August 28, 2015

Russian court sentences Sentsov to 20 years on terrorism charges


A Russian court has sentenced an acclaimed Ukrainian film director to 20 years in a maximum-security prison on multiple terrorism charges.

The sentence was handed down after the North Caucasus District Military Court, located in the southern Russian city of Rostov-on-Don, on August 25 found Oleh Sentsov guilty of establishing a terrorist group, organizing two terrorist attacks and an attempted terrorist act, as well as attempting to illegally acquire explosives.

Mr. Sentsov’s co-defendant, Oleksandr Kolchenko, 26, was found guilty of involvement with a terrorist group and sentenced to 10 years in prison.

After pronouncing the verdict and sentence, the judge asked the defendants if the court’s ruling was clear to them.

In response, Messrs. Sentsov and Kolchenko sang Ukraine’s national anthem and chanted: “Glory to Ukraine! Glory to the Heroes!”

Their lawyers said the verdicts would be appealed.

“Be strong, Oleh,” Ukrainian President Petro Poroshenko wrote on his Facebook page. “There will come a time when those who organized this so-called trial will themselves sit on the bench of the accused.”

Mr. Sentsov, who opposed Russia’s March 2014 annexation of Crimea, was arrested in May of that year on suspicion of planning the fire-bombings of pro-Russian organizations on the Ukrainian peninsula.

The 39-year-old director denied all charges against him, saying they were politically motivated. He told the court on August 19 that a “trial by occupiers cannot be fair by definition.”

The prosecution of Messrs. Sentsov and Kolchenko has been widely criticized as retaliation for their outspoken opposition to Russia’s annexation of Crimea.

The U.S. ambassador to Ukraine, Geoffrey Pyatt, described the sentences as “shameful” and condemned the “Russian farce of a ‘legal process.’”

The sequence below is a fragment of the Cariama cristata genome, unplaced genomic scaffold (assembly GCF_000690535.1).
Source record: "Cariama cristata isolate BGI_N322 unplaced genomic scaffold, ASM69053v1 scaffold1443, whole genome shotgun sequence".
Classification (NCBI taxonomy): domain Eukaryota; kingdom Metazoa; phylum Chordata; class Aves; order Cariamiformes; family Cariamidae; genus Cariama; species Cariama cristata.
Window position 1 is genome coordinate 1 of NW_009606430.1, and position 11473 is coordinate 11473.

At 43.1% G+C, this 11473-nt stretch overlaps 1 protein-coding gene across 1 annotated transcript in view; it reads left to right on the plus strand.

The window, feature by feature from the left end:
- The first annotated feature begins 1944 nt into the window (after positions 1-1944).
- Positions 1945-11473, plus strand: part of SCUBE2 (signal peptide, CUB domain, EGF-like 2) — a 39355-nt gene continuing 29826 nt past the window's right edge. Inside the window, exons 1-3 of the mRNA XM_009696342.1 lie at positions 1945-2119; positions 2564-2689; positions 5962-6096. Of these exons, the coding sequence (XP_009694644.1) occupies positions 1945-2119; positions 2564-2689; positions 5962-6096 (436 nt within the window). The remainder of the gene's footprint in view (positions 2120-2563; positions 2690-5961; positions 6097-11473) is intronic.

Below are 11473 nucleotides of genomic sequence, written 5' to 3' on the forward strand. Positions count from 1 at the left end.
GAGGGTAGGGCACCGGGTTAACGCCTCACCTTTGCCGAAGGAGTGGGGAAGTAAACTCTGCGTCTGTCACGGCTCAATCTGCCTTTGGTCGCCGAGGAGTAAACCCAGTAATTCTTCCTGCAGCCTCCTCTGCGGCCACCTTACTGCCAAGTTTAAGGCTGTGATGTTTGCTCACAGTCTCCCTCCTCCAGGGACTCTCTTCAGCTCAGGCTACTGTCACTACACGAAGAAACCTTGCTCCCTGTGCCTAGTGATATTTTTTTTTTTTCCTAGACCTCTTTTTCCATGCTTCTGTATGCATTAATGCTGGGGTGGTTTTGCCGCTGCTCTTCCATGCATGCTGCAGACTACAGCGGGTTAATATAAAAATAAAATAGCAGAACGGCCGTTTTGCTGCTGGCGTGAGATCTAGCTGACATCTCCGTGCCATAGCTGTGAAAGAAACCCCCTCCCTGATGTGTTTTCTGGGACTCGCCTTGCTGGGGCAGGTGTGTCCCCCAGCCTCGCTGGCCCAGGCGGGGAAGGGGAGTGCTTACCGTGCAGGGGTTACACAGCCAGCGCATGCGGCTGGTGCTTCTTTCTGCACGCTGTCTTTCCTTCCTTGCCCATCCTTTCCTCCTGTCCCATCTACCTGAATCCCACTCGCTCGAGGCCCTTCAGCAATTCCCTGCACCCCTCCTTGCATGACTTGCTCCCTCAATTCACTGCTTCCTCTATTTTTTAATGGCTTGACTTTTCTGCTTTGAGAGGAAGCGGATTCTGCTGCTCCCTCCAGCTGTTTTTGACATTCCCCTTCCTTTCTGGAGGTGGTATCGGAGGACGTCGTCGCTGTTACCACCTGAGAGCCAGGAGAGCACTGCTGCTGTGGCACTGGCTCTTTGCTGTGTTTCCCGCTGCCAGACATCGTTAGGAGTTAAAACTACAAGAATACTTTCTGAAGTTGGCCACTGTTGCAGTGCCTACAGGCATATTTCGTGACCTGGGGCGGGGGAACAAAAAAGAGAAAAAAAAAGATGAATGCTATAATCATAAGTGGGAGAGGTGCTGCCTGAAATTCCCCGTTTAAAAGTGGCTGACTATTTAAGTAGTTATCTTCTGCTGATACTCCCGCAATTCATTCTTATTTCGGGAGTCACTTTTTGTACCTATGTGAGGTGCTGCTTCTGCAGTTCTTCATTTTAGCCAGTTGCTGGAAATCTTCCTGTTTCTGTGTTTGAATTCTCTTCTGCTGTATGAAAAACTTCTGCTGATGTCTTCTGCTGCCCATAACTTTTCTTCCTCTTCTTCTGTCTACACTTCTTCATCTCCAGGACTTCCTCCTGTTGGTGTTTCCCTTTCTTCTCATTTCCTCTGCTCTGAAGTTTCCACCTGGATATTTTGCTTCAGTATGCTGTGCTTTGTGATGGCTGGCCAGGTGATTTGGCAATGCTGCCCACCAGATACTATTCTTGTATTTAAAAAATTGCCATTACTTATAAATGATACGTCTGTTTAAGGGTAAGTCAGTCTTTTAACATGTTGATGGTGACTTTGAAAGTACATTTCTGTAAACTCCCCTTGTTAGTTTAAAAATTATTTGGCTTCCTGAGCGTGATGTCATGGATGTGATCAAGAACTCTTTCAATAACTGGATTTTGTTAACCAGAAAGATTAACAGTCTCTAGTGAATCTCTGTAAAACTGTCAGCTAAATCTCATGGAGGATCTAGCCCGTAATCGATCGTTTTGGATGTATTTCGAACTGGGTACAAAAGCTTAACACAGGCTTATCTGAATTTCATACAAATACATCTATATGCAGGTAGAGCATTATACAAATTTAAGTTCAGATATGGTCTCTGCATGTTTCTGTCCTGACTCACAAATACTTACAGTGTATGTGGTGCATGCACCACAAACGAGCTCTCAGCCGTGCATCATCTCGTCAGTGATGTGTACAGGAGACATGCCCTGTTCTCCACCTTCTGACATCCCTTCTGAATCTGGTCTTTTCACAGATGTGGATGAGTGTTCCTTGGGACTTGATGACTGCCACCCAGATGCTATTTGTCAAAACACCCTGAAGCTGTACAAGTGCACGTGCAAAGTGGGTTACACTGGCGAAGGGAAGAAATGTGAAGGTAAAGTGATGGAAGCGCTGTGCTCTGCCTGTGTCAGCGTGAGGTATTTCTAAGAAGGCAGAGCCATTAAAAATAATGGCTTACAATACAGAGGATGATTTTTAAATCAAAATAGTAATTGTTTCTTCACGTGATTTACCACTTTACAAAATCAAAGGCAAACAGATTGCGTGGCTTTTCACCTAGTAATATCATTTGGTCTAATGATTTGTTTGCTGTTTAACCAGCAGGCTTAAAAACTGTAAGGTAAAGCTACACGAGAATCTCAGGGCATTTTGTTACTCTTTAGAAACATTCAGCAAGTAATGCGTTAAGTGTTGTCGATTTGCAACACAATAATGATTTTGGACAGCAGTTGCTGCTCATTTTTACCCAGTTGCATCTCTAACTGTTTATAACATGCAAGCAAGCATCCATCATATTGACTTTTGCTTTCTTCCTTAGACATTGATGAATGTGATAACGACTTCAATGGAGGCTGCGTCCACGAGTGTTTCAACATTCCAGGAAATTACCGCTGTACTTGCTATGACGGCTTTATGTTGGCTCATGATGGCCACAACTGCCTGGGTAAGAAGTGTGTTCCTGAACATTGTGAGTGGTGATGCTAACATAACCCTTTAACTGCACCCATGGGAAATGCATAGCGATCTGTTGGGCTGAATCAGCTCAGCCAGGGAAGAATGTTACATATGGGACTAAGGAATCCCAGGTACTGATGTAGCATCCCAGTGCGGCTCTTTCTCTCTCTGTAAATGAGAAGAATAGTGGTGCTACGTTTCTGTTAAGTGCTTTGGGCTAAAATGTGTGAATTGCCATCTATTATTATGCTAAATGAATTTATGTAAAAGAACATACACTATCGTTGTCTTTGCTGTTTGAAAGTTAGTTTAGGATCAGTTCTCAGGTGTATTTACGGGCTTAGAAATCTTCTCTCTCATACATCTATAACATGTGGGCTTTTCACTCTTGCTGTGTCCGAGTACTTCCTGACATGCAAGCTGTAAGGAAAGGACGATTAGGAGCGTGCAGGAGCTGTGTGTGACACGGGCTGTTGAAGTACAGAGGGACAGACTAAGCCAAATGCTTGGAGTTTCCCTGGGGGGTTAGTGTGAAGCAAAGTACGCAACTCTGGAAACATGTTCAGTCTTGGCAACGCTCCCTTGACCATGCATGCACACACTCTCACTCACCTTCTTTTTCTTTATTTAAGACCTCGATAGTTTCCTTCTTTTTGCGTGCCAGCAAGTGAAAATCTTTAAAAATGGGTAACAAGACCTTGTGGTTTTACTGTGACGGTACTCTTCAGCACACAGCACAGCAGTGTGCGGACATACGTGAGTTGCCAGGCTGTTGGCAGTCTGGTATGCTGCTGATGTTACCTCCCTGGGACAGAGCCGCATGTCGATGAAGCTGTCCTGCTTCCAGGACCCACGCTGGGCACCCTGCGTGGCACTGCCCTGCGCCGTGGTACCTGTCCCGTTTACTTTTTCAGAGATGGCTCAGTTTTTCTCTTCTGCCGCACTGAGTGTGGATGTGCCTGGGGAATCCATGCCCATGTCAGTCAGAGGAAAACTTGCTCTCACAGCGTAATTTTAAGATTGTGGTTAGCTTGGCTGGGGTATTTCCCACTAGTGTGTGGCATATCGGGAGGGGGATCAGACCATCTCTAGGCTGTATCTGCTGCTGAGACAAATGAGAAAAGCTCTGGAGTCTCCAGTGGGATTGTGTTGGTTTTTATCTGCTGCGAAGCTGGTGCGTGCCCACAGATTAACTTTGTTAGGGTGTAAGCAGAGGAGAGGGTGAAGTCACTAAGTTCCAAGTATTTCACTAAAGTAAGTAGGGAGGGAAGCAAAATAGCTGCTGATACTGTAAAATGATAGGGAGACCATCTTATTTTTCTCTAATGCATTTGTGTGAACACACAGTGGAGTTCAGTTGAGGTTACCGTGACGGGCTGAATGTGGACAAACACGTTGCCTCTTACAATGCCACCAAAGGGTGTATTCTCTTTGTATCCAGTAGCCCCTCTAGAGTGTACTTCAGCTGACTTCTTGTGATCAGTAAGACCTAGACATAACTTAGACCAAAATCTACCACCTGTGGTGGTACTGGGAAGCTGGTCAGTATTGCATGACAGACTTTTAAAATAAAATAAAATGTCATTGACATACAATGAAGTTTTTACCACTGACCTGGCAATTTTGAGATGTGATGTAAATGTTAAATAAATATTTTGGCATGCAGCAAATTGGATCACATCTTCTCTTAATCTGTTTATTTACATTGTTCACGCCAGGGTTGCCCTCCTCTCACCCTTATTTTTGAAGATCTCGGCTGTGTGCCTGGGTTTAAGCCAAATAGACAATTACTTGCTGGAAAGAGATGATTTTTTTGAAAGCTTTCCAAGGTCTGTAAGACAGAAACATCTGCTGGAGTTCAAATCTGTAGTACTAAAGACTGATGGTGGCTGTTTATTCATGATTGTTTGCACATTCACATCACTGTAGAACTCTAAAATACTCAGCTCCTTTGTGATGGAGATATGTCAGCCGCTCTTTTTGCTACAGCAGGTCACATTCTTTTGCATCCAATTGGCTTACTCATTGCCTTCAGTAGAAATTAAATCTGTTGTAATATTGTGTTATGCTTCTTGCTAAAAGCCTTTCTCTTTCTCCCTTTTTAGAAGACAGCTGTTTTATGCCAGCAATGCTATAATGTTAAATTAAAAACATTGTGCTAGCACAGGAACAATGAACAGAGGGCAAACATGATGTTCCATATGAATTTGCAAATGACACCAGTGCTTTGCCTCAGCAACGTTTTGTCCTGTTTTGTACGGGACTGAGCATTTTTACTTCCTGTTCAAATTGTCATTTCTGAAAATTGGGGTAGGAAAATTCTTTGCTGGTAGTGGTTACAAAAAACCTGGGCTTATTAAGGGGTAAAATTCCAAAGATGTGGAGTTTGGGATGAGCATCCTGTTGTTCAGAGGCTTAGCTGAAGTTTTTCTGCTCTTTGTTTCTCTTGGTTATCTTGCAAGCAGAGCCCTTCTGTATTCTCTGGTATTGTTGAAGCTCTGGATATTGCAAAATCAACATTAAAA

U.S. State Department spokesman John Kirby said the United States “strongly condemns” the sentencing of Messrs. Sentsov and Kolchenko on “groundless allegations.” “This is clear miscarriage of justice,” the statement added.

EU foreign policy chief Federica Mogherini called on Russian authorities to “immediately release” the two men and to guarantee their safe return to Ukraine. “The EU considers the case to be in breach of international law and elementary standards of justice,” she said.

Heather McGill, Eurasia researcher at Amnesty International, said in a statement after the sentencing that “this whole trial was designed to send a message. It played into Russia’s propaganda war against Ukraine and was redolent of Stalinist-era show trials of dissidents.”

Ms. McGill described the trial as “fatally flawed” and noted that allegations of torture and other ill-treatment alleged by Mr. Sentsov and a main witness were ignored by the court.

“Any testimony gained through torture and other ill-treatment must be thrown out, the ‘terrorism’ charges must be withdrawn, and Oleh Sentsov and Oleksandr Kolchenko should either be released or face a fair trial in a civilian court,” Ms. McGill said.

Under international law, Russia as the occupying power in Crimea is required to prosecute any defendants in civilian courts under Ukrainian law, according to the Amnesty International statement.

Messrs. Sentsov and Kolchenko were arrested along with two other Ukrainian citizens – Oleksiy Chyrniy and Hennadiy Afanasyev – in May 2014.

Earlier, Messrs. Chyrniy and Afanasyev had been found guilty of involvement in a terrorist cell and sentenced to seven years each in prison.

The latest appeal by the European Film Academy on August 19 included the signatures of 15 filmmakers, including Britain’s Ken Loach and Germany’s Wim Wenders, saying they were “deeply worried” by the prosecutions. “We are shocked that the accusation of Oleh Sentsov having committed ‘crimes of a terrorist nature’ is still being upheld,” the letter, addressed to Russian President Vladimir Putin, said.

Ahead of the court verdict, Mr. Sentsov’s cousin, Moscow-based journalist Natalya Kaplan, said a lengthy sentence would be a bad omen.

“The prosecutors failed to provide any solid proof of the defendants’ guilt,” Ms. Kaplan told RFE/RL’s Russian Service on August 24. “I think this trial is the beginning of serious repression in Russia. Current repressions are mild, but if they started talking about such long prison terms in Sentsov’s case, the worst is ahead.”

With reporting by TASS.

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